ThreatConnect Research Team:
The Inability To Evolve Is The Biggest Cybersecurity Threat To 2019:
There isn’t one specific threat that could be deemed the “biggest” in 2019. That said, although adversaries rapidly evolve, the same isn’t necessarily true for their targets making them a big threat to businesses. It seems that every year, we, as an industry, work to improve cyber hygiene and educate our staff, and advance our tools, but that it is proving to not be enough. This is where threat intelligence comes into play. Employees and cybersecurity organisations that fail to evolve and address the specific threats facing their organisation — based on the industry they operate in, data they safeguard, organisations they interact with, etc. — will ultimately pose the greatest risk to that organisation.
Hacktivism / Influence Operations Expand Beyond The Political Realm:
Hacktivism, or more commonly known as influencer operations, is when consumers are directed toward a certain stance or feeling on a given issue using false or compromised information. As information and influence operations leveraging a cyber component have seemingly exponentially increased over the last few years, this most likely is going to continue and expand to issues existing outside of the political realm. Whether leveraging compromised data or strictly propaganda or false information, all variety of actors can use information operations to further their personal or organisational goals. Notably from a retail or economic espionage perspective, consider the possible effects of such an operation. A competing retailer could post scores of negative reviews for a competitor in hopes of ultimately driving down that organisation’s business. Similarly, a nation-state could minimise competition for its domestic companies by conducting information operations targeting foreign organisations.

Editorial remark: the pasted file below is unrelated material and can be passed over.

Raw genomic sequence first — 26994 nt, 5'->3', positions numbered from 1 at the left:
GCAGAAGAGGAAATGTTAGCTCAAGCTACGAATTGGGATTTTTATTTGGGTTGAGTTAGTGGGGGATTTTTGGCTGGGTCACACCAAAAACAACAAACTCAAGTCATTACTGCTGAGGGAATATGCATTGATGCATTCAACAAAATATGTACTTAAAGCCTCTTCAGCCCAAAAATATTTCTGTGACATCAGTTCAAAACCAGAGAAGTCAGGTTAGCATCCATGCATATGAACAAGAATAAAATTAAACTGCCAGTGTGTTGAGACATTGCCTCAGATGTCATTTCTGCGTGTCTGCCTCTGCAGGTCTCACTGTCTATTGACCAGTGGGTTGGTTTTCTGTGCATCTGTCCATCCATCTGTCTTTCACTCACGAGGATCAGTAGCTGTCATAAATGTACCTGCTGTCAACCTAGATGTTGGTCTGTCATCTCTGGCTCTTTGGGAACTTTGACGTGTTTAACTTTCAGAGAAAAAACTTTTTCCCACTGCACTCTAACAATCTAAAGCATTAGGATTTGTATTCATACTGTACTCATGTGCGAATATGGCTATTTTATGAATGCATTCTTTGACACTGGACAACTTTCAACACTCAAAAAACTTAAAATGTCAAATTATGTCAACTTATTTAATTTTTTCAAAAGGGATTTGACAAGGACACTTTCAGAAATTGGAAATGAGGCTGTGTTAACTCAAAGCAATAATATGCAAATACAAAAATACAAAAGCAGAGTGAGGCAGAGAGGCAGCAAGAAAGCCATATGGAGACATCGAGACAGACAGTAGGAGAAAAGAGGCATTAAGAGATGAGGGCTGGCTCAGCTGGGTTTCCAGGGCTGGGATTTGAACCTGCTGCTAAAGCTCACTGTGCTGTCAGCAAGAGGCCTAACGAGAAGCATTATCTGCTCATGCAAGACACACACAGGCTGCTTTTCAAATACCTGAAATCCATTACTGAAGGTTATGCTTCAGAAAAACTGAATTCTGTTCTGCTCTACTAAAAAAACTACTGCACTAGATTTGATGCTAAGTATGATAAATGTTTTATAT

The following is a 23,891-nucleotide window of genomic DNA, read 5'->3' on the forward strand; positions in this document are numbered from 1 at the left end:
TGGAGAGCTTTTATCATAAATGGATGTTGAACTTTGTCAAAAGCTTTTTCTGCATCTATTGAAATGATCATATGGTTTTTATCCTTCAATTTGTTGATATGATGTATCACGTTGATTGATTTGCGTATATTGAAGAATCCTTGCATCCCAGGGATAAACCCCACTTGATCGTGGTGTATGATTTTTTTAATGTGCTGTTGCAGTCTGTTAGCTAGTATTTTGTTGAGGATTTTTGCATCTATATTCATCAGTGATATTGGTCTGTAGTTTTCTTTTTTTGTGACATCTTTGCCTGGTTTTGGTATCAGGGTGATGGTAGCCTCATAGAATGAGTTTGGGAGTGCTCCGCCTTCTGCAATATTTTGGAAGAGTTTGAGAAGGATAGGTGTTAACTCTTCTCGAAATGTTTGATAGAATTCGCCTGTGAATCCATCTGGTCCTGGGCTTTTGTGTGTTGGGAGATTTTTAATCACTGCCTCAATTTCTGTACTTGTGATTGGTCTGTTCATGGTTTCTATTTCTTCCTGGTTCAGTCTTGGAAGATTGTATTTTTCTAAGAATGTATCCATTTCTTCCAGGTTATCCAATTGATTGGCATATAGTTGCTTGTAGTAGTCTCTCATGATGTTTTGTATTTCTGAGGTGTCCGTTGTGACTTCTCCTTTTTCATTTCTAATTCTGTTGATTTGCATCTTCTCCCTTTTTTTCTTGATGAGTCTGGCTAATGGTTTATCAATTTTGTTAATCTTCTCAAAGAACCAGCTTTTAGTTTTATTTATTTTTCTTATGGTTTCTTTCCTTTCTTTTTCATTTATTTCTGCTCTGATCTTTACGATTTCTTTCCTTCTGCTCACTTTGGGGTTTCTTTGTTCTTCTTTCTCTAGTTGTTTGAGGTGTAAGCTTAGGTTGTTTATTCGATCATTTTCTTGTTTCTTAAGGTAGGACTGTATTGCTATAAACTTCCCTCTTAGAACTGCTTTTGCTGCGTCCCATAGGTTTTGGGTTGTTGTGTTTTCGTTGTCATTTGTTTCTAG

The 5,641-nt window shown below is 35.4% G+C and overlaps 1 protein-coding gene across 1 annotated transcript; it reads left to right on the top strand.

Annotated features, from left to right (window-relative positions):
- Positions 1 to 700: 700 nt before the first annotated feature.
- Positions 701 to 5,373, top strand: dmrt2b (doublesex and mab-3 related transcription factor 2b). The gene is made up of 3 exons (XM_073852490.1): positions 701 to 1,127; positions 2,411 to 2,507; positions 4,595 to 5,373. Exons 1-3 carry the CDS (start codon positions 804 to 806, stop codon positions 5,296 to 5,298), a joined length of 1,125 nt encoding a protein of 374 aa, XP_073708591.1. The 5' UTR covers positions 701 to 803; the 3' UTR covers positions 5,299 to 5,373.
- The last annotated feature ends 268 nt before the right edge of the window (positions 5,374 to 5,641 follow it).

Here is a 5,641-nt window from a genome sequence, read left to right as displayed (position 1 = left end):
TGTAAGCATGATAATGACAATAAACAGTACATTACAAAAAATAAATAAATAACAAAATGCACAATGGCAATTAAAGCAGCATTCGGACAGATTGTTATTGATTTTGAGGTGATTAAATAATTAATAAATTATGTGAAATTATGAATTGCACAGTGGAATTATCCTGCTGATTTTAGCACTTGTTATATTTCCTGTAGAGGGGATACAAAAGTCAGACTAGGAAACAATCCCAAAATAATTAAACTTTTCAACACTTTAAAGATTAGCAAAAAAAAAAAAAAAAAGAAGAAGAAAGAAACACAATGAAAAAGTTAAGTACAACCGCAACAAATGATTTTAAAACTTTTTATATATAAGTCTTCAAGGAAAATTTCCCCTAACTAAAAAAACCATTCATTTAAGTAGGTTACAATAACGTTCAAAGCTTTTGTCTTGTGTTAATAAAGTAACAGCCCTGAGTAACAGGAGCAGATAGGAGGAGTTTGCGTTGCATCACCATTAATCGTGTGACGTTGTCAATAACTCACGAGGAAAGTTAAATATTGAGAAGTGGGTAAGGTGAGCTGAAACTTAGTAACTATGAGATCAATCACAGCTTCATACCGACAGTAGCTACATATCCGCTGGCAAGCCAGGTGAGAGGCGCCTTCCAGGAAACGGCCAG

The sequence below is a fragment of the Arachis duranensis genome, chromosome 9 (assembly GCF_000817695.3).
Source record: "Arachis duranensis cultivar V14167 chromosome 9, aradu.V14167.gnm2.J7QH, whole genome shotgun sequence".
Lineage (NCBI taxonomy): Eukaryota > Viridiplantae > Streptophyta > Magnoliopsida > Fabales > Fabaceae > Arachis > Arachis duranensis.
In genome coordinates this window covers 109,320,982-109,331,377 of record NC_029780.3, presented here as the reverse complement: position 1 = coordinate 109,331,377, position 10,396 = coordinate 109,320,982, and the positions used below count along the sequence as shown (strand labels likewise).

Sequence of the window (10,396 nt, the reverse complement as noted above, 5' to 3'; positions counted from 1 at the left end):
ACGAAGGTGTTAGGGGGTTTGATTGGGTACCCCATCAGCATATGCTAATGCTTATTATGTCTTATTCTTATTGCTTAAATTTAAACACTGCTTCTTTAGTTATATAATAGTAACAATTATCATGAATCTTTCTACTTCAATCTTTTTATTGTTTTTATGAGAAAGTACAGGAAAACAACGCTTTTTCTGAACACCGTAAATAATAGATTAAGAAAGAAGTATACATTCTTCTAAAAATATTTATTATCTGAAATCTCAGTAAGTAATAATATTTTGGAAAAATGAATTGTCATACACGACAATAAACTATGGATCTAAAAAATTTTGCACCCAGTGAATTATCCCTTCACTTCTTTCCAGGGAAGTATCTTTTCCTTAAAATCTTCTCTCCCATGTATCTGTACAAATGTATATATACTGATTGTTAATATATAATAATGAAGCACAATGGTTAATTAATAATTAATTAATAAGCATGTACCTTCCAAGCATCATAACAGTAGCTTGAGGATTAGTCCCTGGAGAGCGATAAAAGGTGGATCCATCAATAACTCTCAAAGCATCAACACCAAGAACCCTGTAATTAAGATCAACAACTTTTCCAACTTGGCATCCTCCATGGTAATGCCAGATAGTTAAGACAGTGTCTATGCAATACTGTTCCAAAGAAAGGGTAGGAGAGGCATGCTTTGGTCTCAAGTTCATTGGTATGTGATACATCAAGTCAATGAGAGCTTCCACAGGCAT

Critical Infrastructure Threats Are Not Going Away, But There Is Hope:
In the past few years, attacks like those on the Ukraine energy sector have shown the world that cyber-attacks can have a physical impact if they’re directed at devices that control/manage critical infrastructure like the power grid. These devices will likely remain an attractive target for those who want to have an impact on the physical world until we come to a place where the security of process control networks (PCN), supervisory control and data acquisition (SCADA) systems, and other industrial control systems (ICS) is put at a higher priority than the ease of use of those systems. Strict access controls and steps to mitigate the threat from malicious insiders would go a long way toward addressing these issues.
Adam Vincent, CEO and co-founder of ThreatConnect:
Security Teams Will Need To Prove Their Worth With Data:
The security operations teams of today are focused on combating threats, but the team of the future is going to have to prove it with data. In the coming year, we’re going to see more CEOs and boards asking their CISO and security teams to demonstrate the value that they are providing. This means that it will be essential for the CISO to have a way to measure the success of the security team. Think about it like the HR or Finance department: reporting, dashboarding, data storage, aggregation and analysis, and the ability to answer executives’ questions on KPIs quickly are all requirements. In the past, this hasn’t been a practice for the cybersecurity side of business, but in the year ahead it will become more prevalent for security teams to be expected to have reporting at their fingertips.
Technology Plays A Key Role In Closing The Cybersecurity Skills Gap:
We see it now and will continue to see it in the coming year—security teams need to do more with the limited people they have. Threats are increasing, but the size of teams is often not. Even companies with budgets to hire still have open slots due to the limited supply of trained staff available worldwide. Technology that can perform certain processes without the need for human intervention will be critical to helping teams be more efficient, but it’s not a silver bullet solution. When data collection and analytics are a part of this process, the decision makers must have the intelligence needed to make informed decisions. In the coming year, CISOs will be looking to implement more solutions, particularly ones that can be automated and integrate seamlessly with other solutions, to help ease the pain felt by the growing cybersecurity skills gap.